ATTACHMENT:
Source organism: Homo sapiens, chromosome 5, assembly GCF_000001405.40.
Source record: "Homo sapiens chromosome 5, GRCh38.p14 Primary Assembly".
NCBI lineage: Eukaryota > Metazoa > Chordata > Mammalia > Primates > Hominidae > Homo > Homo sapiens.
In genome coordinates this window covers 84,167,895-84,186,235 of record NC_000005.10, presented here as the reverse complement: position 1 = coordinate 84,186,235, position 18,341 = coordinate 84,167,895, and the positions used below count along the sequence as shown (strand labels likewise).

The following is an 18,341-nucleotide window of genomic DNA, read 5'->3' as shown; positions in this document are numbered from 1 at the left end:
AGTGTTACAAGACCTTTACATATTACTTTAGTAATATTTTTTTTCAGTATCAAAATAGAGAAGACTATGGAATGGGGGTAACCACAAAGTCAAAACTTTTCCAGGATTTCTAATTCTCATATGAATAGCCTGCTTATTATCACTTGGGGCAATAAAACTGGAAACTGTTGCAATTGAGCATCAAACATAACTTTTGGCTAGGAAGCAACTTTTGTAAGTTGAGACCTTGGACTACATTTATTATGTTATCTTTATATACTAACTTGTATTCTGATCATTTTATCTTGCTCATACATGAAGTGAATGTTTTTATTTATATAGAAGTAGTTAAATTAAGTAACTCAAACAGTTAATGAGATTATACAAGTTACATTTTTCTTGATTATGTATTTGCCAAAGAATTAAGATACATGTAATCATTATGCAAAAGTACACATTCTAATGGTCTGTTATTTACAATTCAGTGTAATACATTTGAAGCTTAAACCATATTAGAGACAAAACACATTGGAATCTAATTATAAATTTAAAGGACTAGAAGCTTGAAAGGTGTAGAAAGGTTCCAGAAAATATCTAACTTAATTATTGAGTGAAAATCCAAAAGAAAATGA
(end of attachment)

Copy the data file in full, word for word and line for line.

Source organism: Homo sapiens, chromosome 5, assembly GCF_000001405.40.
Source record: "Homo sapiens chromosome 5, GRCh38.p14 Primary Assembly".
NCBI lineage: Eukaryota > Metazoa > Chordata > Mammalia > Primates > Hominidae > Homo > Homo sapiens.
In genome coordinates this window covers 84,167,895-84,186,235 of record NC_000005.10, presented here as the reverse complement: position 1 = coordinate 84,186,235, position 18,341 = coordinate 84,167,895, and the positions used below count along the sequence as shown (strand labels likewise).

The following is an 18,341-nucleotide window of genomic DNA, read 5'->3' as shown; positions in this document are numbered from 1 at the left end:
AGTGTTACAAGACCTTTACATATTACTTTAGTAATATTTTTTTTCAGTATCAAAATAGAGAAGACTATGGAATGGGGGTAACCACAAAGTCAAAACTTTTCCAGGATTTCTAATTCTCATATGAATAGCCTGCTTATTATCACTTGGGGCAATAAAACTGGAAACTGTTGCAATTGAGCATCAAACATAACTTTTGGCTAGGAAGCAACTTTTGTAAGTTGAGACCTTGGACTACATTTATTATGTTATCTTTATATACTAACTTGTATTCTGATCATTTTATCTTGCTCATACATGAAGTGAATGTTTTTATTTATATAGAAGTAGTTAAATTAAGTAACTCAAACAGTTAATGAGATTATACAAGTTACATTTTTCTTGATTATGTATTTGCCAAAGAATTAAGATACATGTAATCATTATGCAAAAGTACACATTCTAATGGTCTGTTATTTACAATTCAGTGTAATACATTTGAAGCTTAAACCATATTAGAGACAAAACACATTGGAATCTAATTATAAATTTAAAGGACTAGAAGCTTGAAAGGTGTAGAAAGGTTCCAGAAAATATCTAACTTAATTATTGAGTGAAAATCCAAAAGAAAATGA